The pub turned out to be nothing more than a pseudo-club at which his friend was deejaying, which was nothing I hadn’t seen before in a place where and at a time when I didn’t want to experience that. However, I suppose I did get a sense of (one particular subset of) the local population. Most importantly, through Torsten I met an awesome young guy named Alex who is involved with Permaculture projects in Mexico City! I have been blown away by all of the switched-on young people who I have been meeting in droves during my travels. I am going to craft posts on amazing and inspiring youth, featuring interviews with a few of them.

We ended up staying way longer than we should have, getting home at 3 a.m. The next morning, my alarm didn’t go off at its intended 10 a.m., but luckily Torsten woke me (“are you dead?”) and offered me a fresh cup of coffee. Between the jet lag and the late night, I was fairly obliterated, but I did my best to grab a bite to eat and get my things together before he drove me to Findhorn. All things considered, the late night at the pub-club was probably not the best way to start my Findhorn experience, but it was the first of many contrasts that made my visit all the more interesting.

I will detail my Findhorn experiences in a future post, but for brevity’s sake and to stick to the themes of this post, I will here only outline a few of the interesting contradictions that I observed and experienced. One is that Findhorn, a famous international mecca of ecospirituality and peace, is located next to an air force base, which I found out on my first day there. I was looking at their wind turbines, when all of a sudden to my complete astonishment a fighter jet took off and ripped through the air! “What is that?” I asked. “A Scottish Royal Airforce base,” someone replied. “Are you serious?” I asked in disbelief. Why had no one told me this before? This juxtaposition made no sense to me; it was too blatant and drastic to be true.

wind turbines at Findhorn. Airforce base lies just behind.

On another occasion, we were participating in a “council of all beings” where we made face masks of an animal or plant whose spirit called to us and we were supposed to represent this being in a meeting of all beings to discuss the state of the world as seen through the eyes of a particular non-human species. While I was drawing the shape of a frog face on cardboard with crayons in a serious atmosphere of silence with 25 other adults, the thought occurred to me: “my God, I have officially gone off the hippy deep end.” (Sorry, but I don’t think any pictures of this exist.)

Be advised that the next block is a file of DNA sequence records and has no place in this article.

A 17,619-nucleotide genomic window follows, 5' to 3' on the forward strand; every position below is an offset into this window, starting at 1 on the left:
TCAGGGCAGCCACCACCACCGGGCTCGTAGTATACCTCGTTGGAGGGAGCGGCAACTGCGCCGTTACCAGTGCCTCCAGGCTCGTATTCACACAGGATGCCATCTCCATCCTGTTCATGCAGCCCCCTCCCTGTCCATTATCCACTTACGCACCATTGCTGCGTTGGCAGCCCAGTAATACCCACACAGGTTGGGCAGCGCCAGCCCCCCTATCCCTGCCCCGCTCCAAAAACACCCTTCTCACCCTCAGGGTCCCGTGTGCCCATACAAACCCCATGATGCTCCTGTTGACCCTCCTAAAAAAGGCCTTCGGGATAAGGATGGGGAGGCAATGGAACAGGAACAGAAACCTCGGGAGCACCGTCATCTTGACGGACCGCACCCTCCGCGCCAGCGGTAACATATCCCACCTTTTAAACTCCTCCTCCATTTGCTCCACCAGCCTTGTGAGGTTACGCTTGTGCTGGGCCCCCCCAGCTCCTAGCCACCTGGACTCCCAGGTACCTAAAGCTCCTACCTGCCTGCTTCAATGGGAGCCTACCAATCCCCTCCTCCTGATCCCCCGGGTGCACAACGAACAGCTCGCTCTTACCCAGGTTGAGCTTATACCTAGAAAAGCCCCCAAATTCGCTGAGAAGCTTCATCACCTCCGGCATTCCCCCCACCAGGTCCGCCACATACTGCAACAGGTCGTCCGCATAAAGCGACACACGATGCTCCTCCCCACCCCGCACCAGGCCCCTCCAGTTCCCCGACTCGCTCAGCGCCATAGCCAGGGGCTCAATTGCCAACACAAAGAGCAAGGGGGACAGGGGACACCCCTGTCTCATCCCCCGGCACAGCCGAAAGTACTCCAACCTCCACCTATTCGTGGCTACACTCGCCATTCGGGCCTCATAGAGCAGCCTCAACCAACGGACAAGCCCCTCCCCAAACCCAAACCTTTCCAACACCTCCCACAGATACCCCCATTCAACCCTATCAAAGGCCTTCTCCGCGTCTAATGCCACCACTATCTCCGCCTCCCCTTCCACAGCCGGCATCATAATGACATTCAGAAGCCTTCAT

Once our masks were complete, fastened to our faces, and we had gotten into the character of our chosen being by hopping, scurrying, slithering, barking, swaying, or whatever the appropriate behaviors may have been, we began a somber single-file procession to the fire circle out in the sand dunes. While we were in the circle, we each introduced ourselves along with the concerns of the species we were representing. There was quite a gravity to the situation; many non-human beings of the world are imperiled, after all. During the speech of my favorite character “one-eyed stray cat,” as played by my wonderful friend Val, the ever-skeptical atheist Bulgarian man, a fighter jet tore through the air above our heads, probably breaking the sound barrier at Mach 3 and completely drowning out our dialogue.

Finally, I remember going on a walk one evening before sunset. I set out through the woods and felt a serene feeling come over me as my solitude and the cool damp canopy of the pine forest enveloped me. Thoughts and reflections began to emerge. A few steps in, I started noticing orange markers on the trees. Then, I started noticing that the trees were planted in rows at regular intervals. I realized that the pleasant natural environment in which I was finding rejuvenation was most likely a lumber plantation that was planted solely to be harvested for wood. I enjoyed my walk anyway, perhaps even more after having this contradictory revelation.